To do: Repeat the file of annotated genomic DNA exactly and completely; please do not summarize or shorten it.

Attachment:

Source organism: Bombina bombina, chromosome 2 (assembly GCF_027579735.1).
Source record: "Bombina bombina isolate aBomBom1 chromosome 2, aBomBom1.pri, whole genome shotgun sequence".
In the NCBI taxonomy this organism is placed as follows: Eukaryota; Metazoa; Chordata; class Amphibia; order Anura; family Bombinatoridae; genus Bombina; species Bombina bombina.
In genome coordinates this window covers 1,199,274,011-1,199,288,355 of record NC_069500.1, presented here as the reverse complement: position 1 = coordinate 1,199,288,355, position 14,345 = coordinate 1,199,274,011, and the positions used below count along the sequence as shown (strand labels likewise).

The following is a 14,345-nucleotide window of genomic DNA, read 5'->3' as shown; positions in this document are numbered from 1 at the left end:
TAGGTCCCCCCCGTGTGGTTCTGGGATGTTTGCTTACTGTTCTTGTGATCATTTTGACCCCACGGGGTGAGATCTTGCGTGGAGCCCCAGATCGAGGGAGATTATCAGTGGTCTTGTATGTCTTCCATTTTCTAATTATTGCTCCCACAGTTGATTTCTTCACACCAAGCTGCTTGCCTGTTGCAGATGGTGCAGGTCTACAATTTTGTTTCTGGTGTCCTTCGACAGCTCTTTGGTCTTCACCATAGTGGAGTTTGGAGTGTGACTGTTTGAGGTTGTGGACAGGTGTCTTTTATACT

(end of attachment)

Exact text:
Source organism: Bombina bombina, chromosome 2 (assembly GCF_027579735.1).
Source record: "Bombina bombina isolate aBomBom1 chromosome 2, aBomBom1.pri, whole genome shotgun sequence".
In the NCBI taxonomy this organism is placed as follows: Eukaryota; Metazoa; Chordata; class Amphibia; order Anura; family Bombinatoridae; genus Bombina; species Bombina bombina.
In genome coordinates this window covers 1,199,274,011-1,199,288,355 of record NC_069500.1, presented here as the reverse complement: position 1 = coordinate 1,199,288,355, position 14,345 = coordinate 1,199,274,011, and the positions used below count along the sequence as shown (strand labels likewise).

The following is a 14,345-nucleotide window of genomic DNA, read 5'->3' as shown; positions in this document are numbered from 1 at the left end:
TAGGTCCCCCCCGTGTGGTTCTGGGATGTTTGCTTACTGTTCTTGTGATCATTTTGACCCCACGGGGTGAGATCTTGCGTGGAGCCCCAGATCGAGGGAGATTATCAGTGGTCTTGTATGTCTTCCATTTTCTAATTATTGCTCCCACAGTTGATTTCTTCACACCAAGCTGCTTGCCTGTTGCAGATGGTGCAGGTCTACAATTTTGTTTCTGGTGTCCTTCGACAGCTCTTTGGTCTTCACCATAGTGGAGTTTGGAGTGTGACTGTTTGAGGTTGTGGACAGGTGTCTTTTATACT